Brooklyn Nets point guard Kyrie Irving is expected to finally return to action tonight as he travels with his teammates to Cleveland and takes on the Cavaliers. However, it’s been a bit of a bumpy ride over the past week.
He initially took some time away from the team, yet he gave no definitive reason given as to why. Then, when video later surfaced of Irving at his sister’s birthday around January 12, but with no facial coverings and in clear violation of the NBA’s health and safety protocols, the league promptly fined him $50,000. And, in light of the circumstances, he also had to quarantine for two additional games, forfeiting the $800,000 he would have earned from them.
But after inexplicably missing the overall past seven games, Irving continued to be cagey as to what specifically had him M.I.A. from the hardwood. “There’s a lot of family and personal stuff going on. So, [I] just want to leave it at that,” Irving shared with ESPN reporters about his questionable absence via Zoom call on Tuesday.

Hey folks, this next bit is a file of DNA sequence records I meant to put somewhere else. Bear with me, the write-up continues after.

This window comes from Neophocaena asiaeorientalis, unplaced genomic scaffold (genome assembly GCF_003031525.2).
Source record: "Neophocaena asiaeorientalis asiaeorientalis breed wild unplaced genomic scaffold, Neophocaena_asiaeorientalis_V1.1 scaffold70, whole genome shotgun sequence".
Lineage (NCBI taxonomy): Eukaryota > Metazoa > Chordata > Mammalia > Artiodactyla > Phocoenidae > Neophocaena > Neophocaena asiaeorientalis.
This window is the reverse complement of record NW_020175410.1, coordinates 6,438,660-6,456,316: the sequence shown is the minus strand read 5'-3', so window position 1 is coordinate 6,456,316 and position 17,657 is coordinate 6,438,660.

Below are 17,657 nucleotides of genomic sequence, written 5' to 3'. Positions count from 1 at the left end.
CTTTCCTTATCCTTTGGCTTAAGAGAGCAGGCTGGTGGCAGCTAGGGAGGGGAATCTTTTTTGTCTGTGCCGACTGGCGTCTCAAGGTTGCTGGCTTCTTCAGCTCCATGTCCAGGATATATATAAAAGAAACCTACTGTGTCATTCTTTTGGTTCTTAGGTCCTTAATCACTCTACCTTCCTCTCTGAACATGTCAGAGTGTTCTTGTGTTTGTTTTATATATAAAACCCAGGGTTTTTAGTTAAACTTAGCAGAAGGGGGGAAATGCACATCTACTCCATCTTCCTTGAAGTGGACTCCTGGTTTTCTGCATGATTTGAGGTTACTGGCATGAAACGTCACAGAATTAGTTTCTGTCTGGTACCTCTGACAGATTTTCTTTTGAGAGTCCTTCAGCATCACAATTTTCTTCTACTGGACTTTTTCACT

However, Irving would not officially acknowledge if he was aware that he was breaking the rules, nor would he dwell on the past. “I’m back. I’m happy to be back. And we got some great pieces, and we just move on, and I let my actions and my game speak for itself like I planned on doing. [I] just needed a pause.”
It’s a shame, too, with the circus that’s come with his newly adopted sage burning pregame ritual, his conspiracy theories, and having recently gone AWOL because his time away from the game has been considerably charitable and very socially conscious. Whether it’s been the $1.5 million fund for those WNBA players who opted out of last season in protest or purchasing a home for the daughter of the late George Floyd and the girl’s mother, Irving doesn’t seem to be frittering away all of his free time.
“I’d be lying sitting here and saying I don’t feel what’s going on in the world, nor am I paying attention to it,” Irving said. “I just have a huge responsibility, I feel, to continue to serve my community and the underserved. And when I’m out here playing, it’s continuing to leave knowledge with these guys and commit to something, like I always say, bigger than ourselves.”